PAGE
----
A $25,000 donation by Ford’s Theatre Trustee Ronald O. Perelman has assured that the theater building will be open for the remainder of its planned run of The Laramie Project, notwithstanding the shutdown of the Federal government, the company announced yesterday. The Laramie Project begins its run at the Ford’s Theatre building tonight.
The Ford’s Theatre building is maintained by the National Park Service, and has been closed, along with large portions of the Federal government, since October 1 due to the inability of Congress to enact a budget for the 2014 fiscal year, which began on that date.
Ford’s Theatre Society director Paul R. Tetreault, inspired by the example of several states which had been able to reopen Federal parks in their jurisdictions by paying money to the Federal government, negotiated an agreement with the National Parks Service to reopen Ford’s Theatre for eight days in return for $25,000. Once Tetreault and the NPS had reached agreement, Perelman stepped up with the cash.
“For 45 years, Ford’s Theatre Society has been honored to operate Ford’s Theatre in a public-private partnership with the National Park Service,” Tetreault said. “For the last 15 days, both NPS and the Society have been exploring ways to reopen this important historic site to the public. Thanks to the generosity of Ronald O. Perelman, we have found a way to pay NPS’s expenses for the next eight days. We look forward to welcoming our patrons back to The Laramie Project…. While we are pleased that we have found a short-term solution, we sincerely hope that the shutdown ends soon, as private dollars cannot replace the government’s role at Ford’s Theatre National Historic Site in the long term.”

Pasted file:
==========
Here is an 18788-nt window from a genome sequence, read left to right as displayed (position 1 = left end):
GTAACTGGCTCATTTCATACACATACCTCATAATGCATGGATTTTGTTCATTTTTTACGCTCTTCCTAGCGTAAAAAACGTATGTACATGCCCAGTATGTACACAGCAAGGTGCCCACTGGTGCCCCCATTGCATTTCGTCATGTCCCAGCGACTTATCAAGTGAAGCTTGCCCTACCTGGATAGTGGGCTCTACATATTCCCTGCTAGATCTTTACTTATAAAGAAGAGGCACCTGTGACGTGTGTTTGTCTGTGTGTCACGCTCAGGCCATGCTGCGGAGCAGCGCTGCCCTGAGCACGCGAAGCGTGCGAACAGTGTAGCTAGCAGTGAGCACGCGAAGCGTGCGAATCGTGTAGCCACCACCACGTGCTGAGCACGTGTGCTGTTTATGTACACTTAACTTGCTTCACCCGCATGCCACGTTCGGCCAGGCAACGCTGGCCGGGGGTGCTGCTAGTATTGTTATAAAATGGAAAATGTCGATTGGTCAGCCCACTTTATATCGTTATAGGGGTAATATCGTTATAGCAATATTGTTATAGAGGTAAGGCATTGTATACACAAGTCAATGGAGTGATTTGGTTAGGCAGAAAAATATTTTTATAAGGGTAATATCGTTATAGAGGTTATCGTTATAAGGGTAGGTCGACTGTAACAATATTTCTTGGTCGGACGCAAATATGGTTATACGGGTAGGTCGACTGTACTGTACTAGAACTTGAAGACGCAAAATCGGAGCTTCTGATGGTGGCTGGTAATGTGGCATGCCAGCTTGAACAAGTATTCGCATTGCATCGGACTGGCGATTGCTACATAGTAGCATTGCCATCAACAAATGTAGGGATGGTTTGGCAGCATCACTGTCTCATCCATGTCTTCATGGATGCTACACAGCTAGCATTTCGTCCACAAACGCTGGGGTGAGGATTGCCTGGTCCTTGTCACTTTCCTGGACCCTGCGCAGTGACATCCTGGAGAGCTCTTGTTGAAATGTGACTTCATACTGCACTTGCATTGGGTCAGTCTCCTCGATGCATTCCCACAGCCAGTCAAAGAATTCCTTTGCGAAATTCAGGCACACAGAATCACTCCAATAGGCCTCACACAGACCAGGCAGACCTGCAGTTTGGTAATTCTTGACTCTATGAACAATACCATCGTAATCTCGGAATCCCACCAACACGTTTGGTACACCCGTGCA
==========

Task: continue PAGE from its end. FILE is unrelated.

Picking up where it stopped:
Perelman is the Chairman and Chief Executive Officer of MacAndrews and Forbes Holdings Inc. He is also the Founding Sponsor of the Ford’s Theatre Society’s Lincoln Legacy Project, a multi-year programming which the company characterizes as “an effort to generate dialogue around the issues of tolerance, equality and acceptance.”
The Laramie Project, which is part of this year’s Lincoln Legacy programming, tells the story of a community’s response to the hate-crime murder of Matthew Shepard, a young gay man, as seen through the eyes of the Techtonic Theatre Company. Ford’s had been staging the play at the nearby First Congregational United Church of Christ during the shutdown.
Although the Ford’s Theatre building, a National Historic Site, is maintained by the NPS, the company is run by Ford’s Theatre Society, a 501(c)(3) nonprofit.
All remaining tickets for the play, which will run through October 27, are available for $25 apiece.
In addition to the production of the play, Perelman’s donation will keep the theater building open during the day. It will also provide for a continuation of walking tours conducted by actors playing detective James McDevitt, who investigated the Lincoln assassination conspiracy, and an artistic exhibit about the response to Shepard’s murder which is installed on the second floor gallery of the Center for Education and Leadership at 514 Tenth Street NW, Washington, DC.